Karl Marx dreamt of a world in which there was no money, for money was the tool which extracted and stored the added value of labor for the enjoyment of exploitative capitalists. Instead, the state would keep track of production at all levels of the economy, planning investment and exchanges of output among citizens. Lenin thought gold might be better used to adorn public bathrooms.
In the twentieth century capitalist system, gold was demonetized and devoted to the adornment of women, and to a lesser extent, men. In its place was installed a centrally planned supply of money, which by being programmed to lose some of its value each year caused all who would hold it to wish to disgorge it to accumulate assets instead. And in fact, they would not only disgorge it, but yearn to be in a state of owing it. They would strive to have a large negative balance of it channeled into real estate, such that the burden of servicing it even with rock-bottom interest rates would challenge getting by with the necessities of life. This would drive the price of land sky-high, while everyday items might even fall in price thanks to Wal-Mart or the integration of Chinese production into global trade.
To the Marxist or the modern day capitalist, gold has little utility. It is valueless in the eyes of fiat inflationists like Warren Buffett. But it is this quality that makes it ideal as an intermediary substance between us, because its supply and demand is most distant from shortages or sudden shifts in demand such as would affect oil or copper, for its cumulative production since the dawn of time still might circulate. Gold won’t disintegrate like deposits backed by real estate would. And it wouldn’t grow like a cancer, like the money supply did post 1971, or for that matter since the founding of the Fed in 1913, or the invention of bank money by the Hamiltonians that circumvented the constitutional edict that money was silver and gold.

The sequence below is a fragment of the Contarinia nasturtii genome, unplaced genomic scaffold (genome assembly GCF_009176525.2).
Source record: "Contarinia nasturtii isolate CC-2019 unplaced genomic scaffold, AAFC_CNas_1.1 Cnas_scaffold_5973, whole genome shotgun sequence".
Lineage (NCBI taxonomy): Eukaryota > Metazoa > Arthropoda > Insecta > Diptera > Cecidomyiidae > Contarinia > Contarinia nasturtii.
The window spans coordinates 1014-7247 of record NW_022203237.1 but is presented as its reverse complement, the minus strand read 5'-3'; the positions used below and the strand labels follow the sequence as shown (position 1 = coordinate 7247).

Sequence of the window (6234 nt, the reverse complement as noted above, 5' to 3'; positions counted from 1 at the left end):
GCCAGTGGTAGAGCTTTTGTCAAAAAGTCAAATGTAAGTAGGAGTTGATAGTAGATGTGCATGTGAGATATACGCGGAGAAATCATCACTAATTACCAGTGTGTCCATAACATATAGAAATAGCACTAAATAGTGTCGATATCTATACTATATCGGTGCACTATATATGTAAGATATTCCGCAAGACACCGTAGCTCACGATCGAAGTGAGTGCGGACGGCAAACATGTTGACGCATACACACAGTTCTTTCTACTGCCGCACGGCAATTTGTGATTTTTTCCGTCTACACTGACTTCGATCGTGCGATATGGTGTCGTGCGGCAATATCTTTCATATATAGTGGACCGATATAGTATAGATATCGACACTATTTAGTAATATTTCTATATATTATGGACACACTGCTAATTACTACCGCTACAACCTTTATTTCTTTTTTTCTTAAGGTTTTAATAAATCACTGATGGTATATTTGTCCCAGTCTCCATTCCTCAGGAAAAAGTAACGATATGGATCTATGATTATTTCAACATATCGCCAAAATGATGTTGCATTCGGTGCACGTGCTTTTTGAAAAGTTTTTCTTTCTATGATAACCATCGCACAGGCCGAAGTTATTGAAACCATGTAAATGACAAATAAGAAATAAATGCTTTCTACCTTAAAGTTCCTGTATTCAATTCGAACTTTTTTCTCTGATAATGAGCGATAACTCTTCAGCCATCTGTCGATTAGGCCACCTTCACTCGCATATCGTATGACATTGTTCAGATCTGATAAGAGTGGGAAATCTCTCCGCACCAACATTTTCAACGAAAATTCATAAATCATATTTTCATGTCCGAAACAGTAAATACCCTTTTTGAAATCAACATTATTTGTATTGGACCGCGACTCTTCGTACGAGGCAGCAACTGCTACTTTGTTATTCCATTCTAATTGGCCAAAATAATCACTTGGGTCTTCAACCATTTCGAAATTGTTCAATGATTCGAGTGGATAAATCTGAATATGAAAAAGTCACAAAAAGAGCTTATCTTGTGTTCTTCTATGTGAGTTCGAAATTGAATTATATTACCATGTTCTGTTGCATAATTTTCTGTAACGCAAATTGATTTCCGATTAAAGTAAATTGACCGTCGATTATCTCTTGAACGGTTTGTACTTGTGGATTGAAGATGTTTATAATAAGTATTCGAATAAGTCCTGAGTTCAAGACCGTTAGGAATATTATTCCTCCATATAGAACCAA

So for whom does the gold bell toll, and why is not its ringing heard? Why has its rise during the first and second phases of its bull market begun in the twenty-first century defied skeptics, when unlike the 1970s inflation is not apparent, but financial pandemonium emerged unexpectedly instead? Why do so many have faith that the Fed can exit from its strategy of having injected $1.3 trillion of reserve bank credit into a beleaguered financial sector? Why is there another view that leaving in these reserves would cause rampant inflation, rather than merely validate the rise in asset prices already achieved? Or, for that matter why wouldn’t leaving in these reserves merely confirm the lack of deflation that otherwise would have occurred when $2 per hour labor was integrated into the global supply chain, as described in the contrafactual case in Part I of this essay?